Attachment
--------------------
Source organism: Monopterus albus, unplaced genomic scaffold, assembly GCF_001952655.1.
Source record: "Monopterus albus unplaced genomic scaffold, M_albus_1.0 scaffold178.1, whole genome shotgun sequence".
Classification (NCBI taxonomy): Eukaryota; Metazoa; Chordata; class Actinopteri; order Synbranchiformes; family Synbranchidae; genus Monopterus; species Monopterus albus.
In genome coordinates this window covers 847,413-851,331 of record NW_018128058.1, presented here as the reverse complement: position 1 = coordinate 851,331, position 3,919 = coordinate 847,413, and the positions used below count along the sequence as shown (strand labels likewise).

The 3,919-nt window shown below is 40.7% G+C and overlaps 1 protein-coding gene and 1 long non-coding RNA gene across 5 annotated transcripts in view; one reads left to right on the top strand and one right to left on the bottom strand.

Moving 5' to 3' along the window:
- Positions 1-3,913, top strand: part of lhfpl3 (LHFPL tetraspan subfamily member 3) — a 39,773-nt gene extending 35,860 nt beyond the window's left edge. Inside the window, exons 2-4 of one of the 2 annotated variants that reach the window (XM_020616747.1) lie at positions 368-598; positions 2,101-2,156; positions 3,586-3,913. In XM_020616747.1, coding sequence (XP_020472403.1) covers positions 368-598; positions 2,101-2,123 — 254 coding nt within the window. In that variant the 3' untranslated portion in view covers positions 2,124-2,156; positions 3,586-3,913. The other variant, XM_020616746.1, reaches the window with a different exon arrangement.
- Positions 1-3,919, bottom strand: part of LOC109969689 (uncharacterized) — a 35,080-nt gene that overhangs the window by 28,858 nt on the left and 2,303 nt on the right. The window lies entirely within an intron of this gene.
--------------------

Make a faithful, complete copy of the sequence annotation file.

Source organism: Monopterus albus, unplaced genomic scaffold, assembly GCF_001952655.1.
Source record: "Monopterus albus unplaced genomic scaffold, M_albus_1.0 scaffold178.1, whole genome shotgun sequence".
Classification (NCBI taxonomy): Eukaryota; Metazoa; Chordata; class Actinopteri; order Synbranchiformes; family Synbranchidae; genus Monopterus; species Monopterus albus.
In genome coordinates this window covers 847,413-851,331 of record NW_018128058.1, presented here as the reverse complement: position 1 = coordinate 851,331, position 3,919 = coordinate 847,413, and the positions used below count along the sequence as shown (strand labels likewise).

The 3,919-nt window shown below is 40.7% G+C and overlaps 1 protein-coding gene and 1 long non-coding RNA gene across 5 annotated transcripts in view; one reads left to right on the top strand and one right to left on the bottom strand.

Moving 5' to 3' along the window:
- Positions 1-3,913, top strand: part of lhfpl3 (LHFPL tetraspan subfamily member 3) — a 39,773-nt gene extending 35,860 nt beyond the window's left edge. Inside the window, exons 2-4 of one of the 2 annotated variants that reach the window (XM_020616747.1) lie at positions 368-598; positions 2,101-2,156; positions 3,586-3,913. In XM_020616747.1, coding sequence (XP_020472403.1) covers positions 368-598; positions 2,101-2,123 — 254 coding nt within the window. In that variant the 3' untranslated portion in view covers positions 2,124-2,156; positions 3,586-3,913. The other variant, XM_020616746.1, reaches the window with a different exon arrangement.
- Positions 1-3,919, bottom strand: part of LOC109969689 (uncharacterized) — a 35,080-nt gene that overhangs the window by 28,858 nt on the left and 2,303 nt on the right. The window lies entirely within an intron of this gene.